First he is going to need a Bhutan Visa, so he has to apply. Above is an example of a Bhutanese Visa from 2002.
Travel to the Kingdom of Bhutan is highly regulated under the policy "High Value, Low Impact Tourism" in order to minimize the impact on the country's unique society and environment. Bhutanese policy ensures that only a limited number of tourists enter the country at any one time, preventing it from being overwhelmed by mass tourism and thus altering its character, and that the tourists who do come get the most out of their visits.
Visa required in advance
All foreigners (except for citizens of Bangladesh, India, and Maldives) must obtain a visa before visiting Bhutan. If approved, they are given a visa clearance letter, and must present it at the port of entry. The visa is then stamped into their passport. Foreign tourists must use a licensed Bhutanese tour operator or one of their international partners to pre-arrange their visa and book their holiday. A daily fee is also charged for every day of stay. For most foreign tourists, it amounts to $250 a day during tourist high season, and $200 a day for low season.
Discounts also apply for minors and larger groups while surcharges exist for groups smaller than 3. The minimum daily package required for visa processing covers accommodation, food, guide and vehicle with driver. Part of it goes towards free education, free healthcare and poverty alleviation in Bhutan. Licensed tour guides accompany tourists during their trips and arrange accommodations - independent tourism by foreigners (except for citizens of Bangladesh, India, and Maldives) is prohibited.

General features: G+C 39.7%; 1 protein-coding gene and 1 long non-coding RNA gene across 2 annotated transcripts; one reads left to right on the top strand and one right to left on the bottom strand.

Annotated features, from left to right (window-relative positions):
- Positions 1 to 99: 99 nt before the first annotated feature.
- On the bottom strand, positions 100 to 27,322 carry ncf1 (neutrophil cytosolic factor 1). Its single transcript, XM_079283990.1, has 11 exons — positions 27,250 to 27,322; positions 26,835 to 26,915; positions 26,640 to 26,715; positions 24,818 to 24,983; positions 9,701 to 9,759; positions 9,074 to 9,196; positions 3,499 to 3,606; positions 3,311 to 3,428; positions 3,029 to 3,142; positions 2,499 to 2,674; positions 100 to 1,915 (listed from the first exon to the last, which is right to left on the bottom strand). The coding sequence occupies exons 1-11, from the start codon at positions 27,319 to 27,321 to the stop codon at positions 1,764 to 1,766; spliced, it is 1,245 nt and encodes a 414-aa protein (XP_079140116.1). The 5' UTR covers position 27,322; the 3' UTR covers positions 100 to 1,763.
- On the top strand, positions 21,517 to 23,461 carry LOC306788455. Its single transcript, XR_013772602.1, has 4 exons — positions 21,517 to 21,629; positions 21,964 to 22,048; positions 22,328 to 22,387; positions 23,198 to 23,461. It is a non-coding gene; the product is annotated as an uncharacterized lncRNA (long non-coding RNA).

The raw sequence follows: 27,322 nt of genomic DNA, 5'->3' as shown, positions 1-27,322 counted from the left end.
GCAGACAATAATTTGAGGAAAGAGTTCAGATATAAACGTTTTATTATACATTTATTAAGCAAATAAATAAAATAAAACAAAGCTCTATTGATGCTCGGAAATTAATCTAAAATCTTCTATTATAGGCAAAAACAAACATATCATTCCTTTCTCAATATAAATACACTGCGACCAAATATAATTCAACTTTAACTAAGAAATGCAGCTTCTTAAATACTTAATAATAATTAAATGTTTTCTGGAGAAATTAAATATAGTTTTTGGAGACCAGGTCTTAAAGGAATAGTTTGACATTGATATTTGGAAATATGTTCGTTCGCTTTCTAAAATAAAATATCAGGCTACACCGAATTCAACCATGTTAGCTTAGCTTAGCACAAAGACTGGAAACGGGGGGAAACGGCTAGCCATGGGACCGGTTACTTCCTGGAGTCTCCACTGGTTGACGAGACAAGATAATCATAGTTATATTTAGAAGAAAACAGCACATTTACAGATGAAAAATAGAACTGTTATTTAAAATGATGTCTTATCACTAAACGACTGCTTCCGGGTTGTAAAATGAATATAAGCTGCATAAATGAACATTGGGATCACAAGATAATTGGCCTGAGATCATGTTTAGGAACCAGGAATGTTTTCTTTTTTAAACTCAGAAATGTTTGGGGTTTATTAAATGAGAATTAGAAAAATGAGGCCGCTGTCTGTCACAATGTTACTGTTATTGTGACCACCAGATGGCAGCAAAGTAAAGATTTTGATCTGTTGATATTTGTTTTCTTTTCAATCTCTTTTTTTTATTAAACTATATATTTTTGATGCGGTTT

The only exceptions for having to book a tour as a condition for being allowed to visit are for those who receive a formal invitation to Bhutan from "a citizen of some standing" or a volunteer organization, and those who come as guests of the Bhutanese government.
Restricted areas permit
Upon entering Bhutan, all foreigners are issued a 7 or 14 days "Entry Permit" by default, valid for Thimphu and Paro only. The rest of Bhutan is considered a restricted area, and foreigners need a "Restricted-Area Permit" to enter. Immigration checkpoints are located at important road junctions throughout the country, where police check the permits of all foreigners they find. In addition, foreigners wishing to visit Buddhist temples must obtain a "Temple Permit" from the Ministry of Culture.
While these permits are typically arranged by the tour operators, Indian, Bangladeshi, and Maldivian visitors who did not book through a licensed tour operator must apply for them in person at the Immigration office in Thimphu. The permits can also be extended at the Immigration office in Thimphu for a charge. Citizens of Bangladesh, India, and Maldives are exempt from charges on issuance and extensions of permits.
Looks like it might be a tad difficult to get off the beaten track in Bhutan since it looks like you just can't freely travel around because you have to book a tour with some state-sponsored tour company, unless you have a personal invite from 'someone of some standing', or the monarchy or government......so this is going to prove interesting just getting the clearances to get there.